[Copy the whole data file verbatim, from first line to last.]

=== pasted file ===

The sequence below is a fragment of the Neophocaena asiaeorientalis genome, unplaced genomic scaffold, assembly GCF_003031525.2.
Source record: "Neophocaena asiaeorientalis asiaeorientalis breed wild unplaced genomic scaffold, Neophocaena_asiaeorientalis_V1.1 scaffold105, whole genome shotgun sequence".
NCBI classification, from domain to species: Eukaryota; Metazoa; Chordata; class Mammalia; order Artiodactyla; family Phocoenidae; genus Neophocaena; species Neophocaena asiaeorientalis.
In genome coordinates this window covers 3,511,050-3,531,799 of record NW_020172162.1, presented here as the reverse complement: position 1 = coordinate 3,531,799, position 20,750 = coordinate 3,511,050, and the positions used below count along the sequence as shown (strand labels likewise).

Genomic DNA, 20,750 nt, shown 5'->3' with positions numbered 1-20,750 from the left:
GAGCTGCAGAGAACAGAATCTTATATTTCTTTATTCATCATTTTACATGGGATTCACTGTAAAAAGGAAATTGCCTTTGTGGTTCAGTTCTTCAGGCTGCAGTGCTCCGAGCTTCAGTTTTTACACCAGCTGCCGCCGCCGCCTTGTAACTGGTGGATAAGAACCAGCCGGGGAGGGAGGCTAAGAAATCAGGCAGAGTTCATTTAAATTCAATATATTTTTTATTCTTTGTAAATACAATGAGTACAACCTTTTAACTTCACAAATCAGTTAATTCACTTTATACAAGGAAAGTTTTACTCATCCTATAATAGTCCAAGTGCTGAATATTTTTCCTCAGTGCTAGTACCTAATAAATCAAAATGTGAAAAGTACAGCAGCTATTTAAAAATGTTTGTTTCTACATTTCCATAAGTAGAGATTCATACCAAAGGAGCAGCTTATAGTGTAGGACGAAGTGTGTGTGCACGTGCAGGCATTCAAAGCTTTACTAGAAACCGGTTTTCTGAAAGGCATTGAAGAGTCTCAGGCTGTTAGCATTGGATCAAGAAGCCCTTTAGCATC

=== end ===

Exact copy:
The sequence below is a fragment of the Neophocaena asiaeorientalis genome, unplaced genomic scaffold, assembly GCF_003031525.2.
Source record: "Neophocaena asiaeorientalis asiaeorientalis breed wild unplaced genomic scaffold, Neophocaena_asiaeorientalis_V1.1 scaffold105, whole genome shotgun sequence".
NCBI classification, from domain to species: Eukaryota; Metazoa; Chordata; class Mammalia; order Artiodactyla; family Phocoenidae; genus Neophocaena; species Neophocaena asiaeorientalis.
In genome coordinates this window covers 3,511,050-3,531,799 of record NW_020172162.1, presented here as the reverse complement: position 1 = coordinate 3,531,799, position 20,750 = coordinate 3,511,050, and the positions used below count along the sequence as shown (strand labels likewise).

Genomic DNA, 20,750 nt, shown 5'->3' with positions numbered 1-20,750 from the left:
GAGCTGCAGAGAACAGAATCTTATATTTCTTTATTCATCATTTTACATGGGATTCACTGTAAAAAGGAAATTGCCTTTGTGGTTCAGTTCTTCAGGCTGCAGTGCTCCGAGCTTCAGTTTTTACACCAGCTGCCGCCGCCGCCTTGTAACTGGTGGATAAGAACCAGCCGGGGAGGGAGGCTAAGAAATCAGGCAGAGTTCATTTAAATTCAATATATTTTTTATTCTTTGTAAATACAATGAGTACAACCTTTTAACTTCACAAATCAGTTAATTCACTTTATACAAGGAAAGTTTTACTCATCCTATAATAGTCCAAGTGCTGAATATTTTTCCTCAGTGCTAGTACCTAATAAATCAAAATGTGAAAAGTACAGCAGCTATTTAAAAATGTTTGTTTCTACATTTCCATAAGTAGAGATTCATACCAAAGGAGCAGCTTATAGTGTAGGACGAAGTGTGTGTGCACGTGCAGGCATTCAAAGCTTTACTAGAAACCGGTTTTCTGAAAGGCATTGAAGAGTCTCAGGCTGTTAGCATTGGATCAAGAAGCCCTTTAGCATC